The stage is made up to look like a cluttered living room with a desk, couch, wheelie desk chair, and several bowler hats strewn around that periodically get worn later on. On a large screen, a series of slides with short descriptions, traces the history of The Philippines from Magellan’s landing there in 1521, to the present, with The Marcoses in between before the show starts.
The personable and animated Mr. Celdran who conceived and wrote the piece, enters, and with a measured, often ironic delivery proceeds to directly lecture the audience about Imelda Marcos, accompanied by expertly selected and projected illustrative slides on the subject The unison of the two, combined with inspired stage effects, are entertaining, as well as thought provoking. He creates an intriguing, cryptic, Everyman character, personally detached from the events, which may or may not be imparting the absolute truth.
He very soon mentions the infamous 1,500 pairs of shoes discovered in The Marcoses’ palace following their exile after being over thrown in 1986. Also discovered in the kitchen area were cases and cases of a mayonnaise spread. Imelda grow up in poverty and never got over it. As a child she ate dry bread without anything to put on it and that hunger fuelled her life, leading to notorious excesses. The mayonnaise, more than the shoes, is a symbolic Rosebud (the mysterious touchstone of Citizen Kane) to decipher her motivations.
The unfamiliar and familiar anecdotes are recounted along with generally unknown factoids. Imelda’s coming in second in the rigged Miss Manila pageant and then shaming the mayor into changing the decision to a tie, gets a new twist due to speculation that she became pregnant with his child. She married Ferdinand Marcos a week and half after they met, and gave birth later that year. Years later she fantastically tried to fix up this daughter with Prince Charles.
She intensely participated in her husband’s political campaigns, and became accustomed to sleeping only two hours a day, sitting up so as not to mess her hair. In 1959, she had a nervous breakdown, and spent a year in New York City, first at Bellevue Hospital, and then in psychotherapy, before returning to The Philippines.
There is a wild sequence where Marcos’ reportedly undersized genitalia is analyzed, concluding that was the key to their downfall. This obsessive situation led to him taking steroids to build up his body to compensate for this, and which eventually led to his deteriorating health that enabled his opponents to force him out. There is a sober account of the many tortures, disappearances, and executions that preceded this under martial law.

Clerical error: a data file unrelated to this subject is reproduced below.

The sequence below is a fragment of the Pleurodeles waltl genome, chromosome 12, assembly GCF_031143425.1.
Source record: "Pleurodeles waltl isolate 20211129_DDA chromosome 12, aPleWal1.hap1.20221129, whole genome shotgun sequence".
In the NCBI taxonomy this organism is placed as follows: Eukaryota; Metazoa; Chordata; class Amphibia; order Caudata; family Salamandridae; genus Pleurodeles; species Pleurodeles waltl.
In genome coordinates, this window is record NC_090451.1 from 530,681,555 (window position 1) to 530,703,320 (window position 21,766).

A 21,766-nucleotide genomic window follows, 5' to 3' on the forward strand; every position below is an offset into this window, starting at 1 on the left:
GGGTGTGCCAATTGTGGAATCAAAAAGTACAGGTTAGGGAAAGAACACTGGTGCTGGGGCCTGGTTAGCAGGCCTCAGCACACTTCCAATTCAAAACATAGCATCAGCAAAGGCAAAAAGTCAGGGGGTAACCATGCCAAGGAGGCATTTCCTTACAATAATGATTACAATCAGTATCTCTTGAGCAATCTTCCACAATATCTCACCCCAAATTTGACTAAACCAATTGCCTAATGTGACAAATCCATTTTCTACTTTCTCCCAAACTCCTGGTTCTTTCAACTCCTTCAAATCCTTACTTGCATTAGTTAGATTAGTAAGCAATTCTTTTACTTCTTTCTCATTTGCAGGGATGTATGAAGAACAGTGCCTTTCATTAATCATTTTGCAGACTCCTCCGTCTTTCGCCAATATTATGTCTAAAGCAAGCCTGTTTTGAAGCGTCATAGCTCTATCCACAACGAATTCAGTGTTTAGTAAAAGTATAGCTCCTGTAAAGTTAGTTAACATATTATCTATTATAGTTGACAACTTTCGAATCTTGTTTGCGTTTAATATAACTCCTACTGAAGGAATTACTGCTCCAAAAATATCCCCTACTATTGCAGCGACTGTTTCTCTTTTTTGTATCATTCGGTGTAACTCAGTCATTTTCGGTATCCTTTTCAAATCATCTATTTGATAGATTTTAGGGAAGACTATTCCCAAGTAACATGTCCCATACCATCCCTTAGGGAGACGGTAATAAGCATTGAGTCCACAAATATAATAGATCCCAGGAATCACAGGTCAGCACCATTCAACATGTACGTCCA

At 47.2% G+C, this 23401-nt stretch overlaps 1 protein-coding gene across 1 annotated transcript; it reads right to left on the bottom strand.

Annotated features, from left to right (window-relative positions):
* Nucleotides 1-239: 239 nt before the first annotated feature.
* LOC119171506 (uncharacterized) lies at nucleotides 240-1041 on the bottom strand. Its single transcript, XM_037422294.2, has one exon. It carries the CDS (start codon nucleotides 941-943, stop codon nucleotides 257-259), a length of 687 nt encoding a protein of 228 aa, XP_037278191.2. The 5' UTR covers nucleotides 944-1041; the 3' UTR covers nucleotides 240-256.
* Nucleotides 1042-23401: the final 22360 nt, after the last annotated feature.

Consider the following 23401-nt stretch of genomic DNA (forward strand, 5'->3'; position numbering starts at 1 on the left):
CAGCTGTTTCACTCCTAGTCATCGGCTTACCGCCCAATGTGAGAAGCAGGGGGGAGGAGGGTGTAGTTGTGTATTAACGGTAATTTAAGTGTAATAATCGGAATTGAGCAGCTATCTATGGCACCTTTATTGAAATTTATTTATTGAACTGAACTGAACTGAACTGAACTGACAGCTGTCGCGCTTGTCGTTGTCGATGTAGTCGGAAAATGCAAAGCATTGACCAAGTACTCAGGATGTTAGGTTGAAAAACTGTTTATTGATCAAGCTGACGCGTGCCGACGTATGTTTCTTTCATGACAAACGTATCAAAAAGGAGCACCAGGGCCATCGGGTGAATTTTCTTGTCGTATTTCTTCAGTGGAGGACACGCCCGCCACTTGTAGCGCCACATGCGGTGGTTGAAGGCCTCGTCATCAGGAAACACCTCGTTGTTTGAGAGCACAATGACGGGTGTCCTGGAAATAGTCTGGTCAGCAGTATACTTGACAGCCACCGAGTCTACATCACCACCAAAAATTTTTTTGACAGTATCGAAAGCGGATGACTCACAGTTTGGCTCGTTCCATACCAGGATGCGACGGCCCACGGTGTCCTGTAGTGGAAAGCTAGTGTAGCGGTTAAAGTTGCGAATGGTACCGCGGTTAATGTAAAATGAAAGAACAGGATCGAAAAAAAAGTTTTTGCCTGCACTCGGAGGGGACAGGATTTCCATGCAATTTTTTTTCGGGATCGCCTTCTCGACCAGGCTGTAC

Throughout, there is Imelda in comical dream world, behaving more and more like a delusional monarch. Her numerous outrageously lavish public buildings projects, incongruous, for so poor a nation, are hilariously described. Reenacted also are the jet set era, consorting with world leaders, and the Studio 54 days.
Mr. Celdran weaves these and many other tales and observations into an compelling event that alternates between inciting laughter and thoughtful silence. With his well-honed recitation, personal charm, fluid physicality, and native perspective, he is the perfect conduit for this material.
Director Ralph B. Peña’s staging, has Celdran purposefully all over the stage. Nick Francone’s set design presents a detailed and whimsical space for the character giving the lecture. Becky Bodurtha’s costumes simply and artfully convey the authentic look.
The collaboration of lighting designer Yi Zhao, sound designer Fabian Obispo, and production designer Hannah Wasileski theatrically enhances the show further, giving it at times quite exciting visual and aural dimensions. Typhoons, rallies, riots, and journeys around the world, are inventively simulated.
The environmental musical Here Lies Love presented a kaleidoscopic take on the subject, and this show with its contained, satirical, documentary approach is an equally successful achievement of historical storytelling.
Imelda Marcos was a flamboyant, enduring, and memorable celebrity for a long span of time. Now aged, and out of the limelight, she remains a fascinating figure for many, and Livin’ La Vida Imelda vividly depicts her, in all her complex glory.
Livin’ La Vida Imelda (through November 23rd, Street)
Ma-Yi Theater Company
The Clurman Theater at Theater Row, 410 West 42nd Street, in Manhattan
For tickets, call 800-447-7400 or visit http://www.telecharge.com
Running time: 90 minutes with no intermission